Linux Terminal Clock

Ever wanted to have a real-time clock on your linux terminal? We can create one with a single line of bash, like so:

while echo -en "$(date)\r"; do sleep 1; done

Let’s look at how this works:

  • date is a common unix tool used to print the current date and time. The $(...) means that the date command is run, and the output is placed here instead. For example, if logged in as root, echo "I am $(whoami)!" is the same as echo "I am root!".
  • echo -en will print the output of $(date). -e allows escaped characters (the \r in this case), and -n means echo will not add a newline character to the end of the line.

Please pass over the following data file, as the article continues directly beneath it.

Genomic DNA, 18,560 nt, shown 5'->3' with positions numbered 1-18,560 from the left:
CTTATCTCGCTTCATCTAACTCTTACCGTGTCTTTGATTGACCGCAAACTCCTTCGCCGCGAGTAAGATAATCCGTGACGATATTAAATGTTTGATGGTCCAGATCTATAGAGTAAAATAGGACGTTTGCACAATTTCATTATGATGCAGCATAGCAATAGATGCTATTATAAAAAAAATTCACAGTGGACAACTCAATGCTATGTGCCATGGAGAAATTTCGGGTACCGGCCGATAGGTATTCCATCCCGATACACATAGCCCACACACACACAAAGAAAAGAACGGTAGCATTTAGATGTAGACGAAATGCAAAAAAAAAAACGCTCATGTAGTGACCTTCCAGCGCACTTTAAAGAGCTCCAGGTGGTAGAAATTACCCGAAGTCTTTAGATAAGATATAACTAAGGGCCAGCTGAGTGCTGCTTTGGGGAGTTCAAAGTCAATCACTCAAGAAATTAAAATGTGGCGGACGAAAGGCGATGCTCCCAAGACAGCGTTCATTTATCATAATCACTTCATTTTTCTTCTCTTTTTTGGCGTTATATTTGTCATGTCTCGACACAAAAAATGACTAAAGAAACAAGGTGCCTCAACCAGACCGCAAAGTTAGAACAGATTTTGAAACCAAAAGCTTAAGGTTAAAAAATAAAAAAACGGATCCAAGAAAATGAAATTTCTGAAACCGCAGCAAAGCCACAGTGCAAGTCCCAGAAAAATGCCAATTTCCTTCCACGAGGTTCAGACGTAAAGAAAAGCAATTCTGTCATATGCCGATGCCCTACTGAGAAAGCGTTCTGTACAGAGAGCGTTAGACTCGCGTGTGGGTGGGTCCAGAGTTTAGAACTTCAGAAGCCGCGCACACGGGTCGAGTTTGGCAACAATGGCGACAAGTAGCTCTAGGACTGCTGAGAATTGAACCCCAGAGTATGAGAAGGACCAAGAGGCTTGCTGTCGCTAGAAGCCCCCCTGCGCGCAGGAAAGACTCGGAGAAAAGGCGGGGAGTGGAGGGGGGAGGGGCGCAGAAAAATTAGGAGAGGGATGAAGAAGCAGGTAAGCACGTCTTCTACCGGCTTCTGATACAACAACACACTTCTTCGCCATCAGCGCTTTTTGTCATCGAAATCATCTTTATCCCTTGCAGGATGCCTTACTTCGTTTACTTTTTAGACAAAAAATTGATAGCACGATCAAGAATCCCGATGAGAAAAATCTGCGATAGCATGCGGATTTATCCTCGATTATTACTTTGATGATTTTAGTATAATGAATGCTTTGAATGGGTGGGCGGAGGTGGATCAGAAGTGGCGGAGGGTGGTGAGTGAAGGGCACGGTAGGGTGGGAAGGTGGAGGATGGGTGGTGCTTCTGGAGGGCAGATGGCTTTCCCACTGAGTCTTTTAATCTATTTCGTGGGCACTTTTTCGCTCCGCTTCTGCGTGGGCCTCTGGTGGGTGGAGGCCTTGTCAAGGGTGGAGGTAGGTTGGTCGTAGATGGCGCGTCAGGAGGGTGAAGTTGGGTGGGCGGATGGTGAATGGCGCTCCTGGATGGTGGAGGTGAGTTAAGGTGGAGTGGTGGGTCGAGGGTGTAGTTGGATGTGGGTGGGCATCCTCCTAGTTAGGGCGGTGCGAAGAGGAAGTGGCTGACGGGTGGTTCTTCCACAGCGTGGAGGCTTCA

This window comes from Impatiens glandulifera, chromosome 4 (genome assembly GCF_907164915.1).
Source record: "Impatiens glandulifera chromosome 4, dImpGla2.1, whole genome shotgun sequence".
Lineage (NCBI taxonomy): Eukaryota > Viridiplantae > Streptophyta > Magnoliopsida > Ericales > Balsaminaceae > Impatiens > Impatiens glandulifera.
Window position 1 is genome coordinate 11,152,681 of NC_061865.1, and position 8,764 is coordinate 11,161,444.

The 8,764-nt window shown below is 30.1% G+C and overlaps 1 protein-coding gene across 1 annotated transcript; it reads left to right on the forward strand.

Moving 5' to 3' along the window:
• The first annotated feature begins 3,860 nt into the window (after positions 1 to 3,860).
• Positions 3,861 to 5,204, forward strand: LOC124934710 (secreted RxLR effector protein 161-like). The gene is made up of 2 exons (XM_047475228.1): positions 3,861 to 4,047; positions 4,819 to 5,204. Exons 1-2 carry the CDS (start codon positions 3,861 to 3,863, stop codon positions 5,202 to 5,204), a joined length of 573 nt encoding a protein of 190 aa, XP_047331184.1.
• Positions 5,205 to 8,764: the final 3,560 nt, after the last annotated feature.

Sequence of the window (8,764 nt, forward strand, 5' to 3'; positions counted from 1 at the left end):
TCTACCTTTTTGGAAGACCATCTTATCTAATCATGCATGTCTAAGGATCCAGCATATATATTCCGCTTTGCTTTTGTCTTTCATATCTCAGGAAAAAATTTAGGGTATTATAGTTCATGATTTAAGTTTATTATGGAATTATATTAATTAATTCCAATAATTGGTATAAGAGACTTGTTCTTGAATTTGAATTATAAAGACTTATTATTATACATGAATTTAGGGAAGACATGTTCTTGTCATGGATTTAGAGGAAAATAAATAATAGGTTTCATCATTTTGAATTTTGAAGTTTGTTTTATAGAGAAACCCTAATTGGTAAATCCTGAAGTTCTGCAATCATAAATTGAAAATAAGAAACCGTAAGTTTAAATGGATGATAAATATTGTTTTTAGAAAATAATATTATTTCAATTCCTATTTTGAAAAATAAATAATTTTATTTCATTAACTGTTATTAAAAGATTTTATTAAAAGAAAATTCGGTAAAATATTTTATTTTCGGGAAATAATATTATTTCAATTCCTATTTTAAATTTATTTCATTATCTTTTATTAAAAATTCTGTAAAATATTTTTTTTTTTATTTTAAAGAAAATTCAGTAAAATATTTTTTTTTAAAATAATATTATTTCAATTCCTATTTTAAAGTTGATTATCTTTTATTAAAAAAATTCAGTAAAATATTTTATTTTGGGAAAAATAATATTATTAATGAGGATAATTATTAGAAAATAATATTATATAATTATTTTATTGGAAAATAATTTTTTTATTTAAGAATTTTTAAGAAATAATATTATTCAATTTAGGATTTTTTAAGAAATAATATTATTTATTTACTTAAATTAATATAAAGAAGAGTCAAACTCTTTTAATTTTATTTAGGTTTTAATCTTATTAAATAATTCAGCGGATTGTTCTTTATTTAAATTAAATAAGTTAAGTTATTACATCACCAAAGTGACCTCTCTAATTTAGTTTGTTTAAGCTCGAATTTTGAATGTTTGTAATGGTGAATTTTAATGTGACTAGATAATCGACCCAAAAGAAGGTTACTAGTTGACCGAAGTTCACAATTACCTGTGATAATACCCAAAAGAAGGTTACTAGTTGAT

• \r is a carriage return character. This returns the cursor to the beginning of the current line, which means the next thing to print will overwrite anything on that line.
  • while <condition>; do <commands>; done is a standard while loop; <commands> will be run while <condition> returns true (ie: execution is successful).
  • sleep 1 will pause program execution for 1 second.

Altogether, it means we will print the date every second, overwriting the previously printed date, until we end the program (ctrl-c) or until the echo command fails (which is unlikely to happen).

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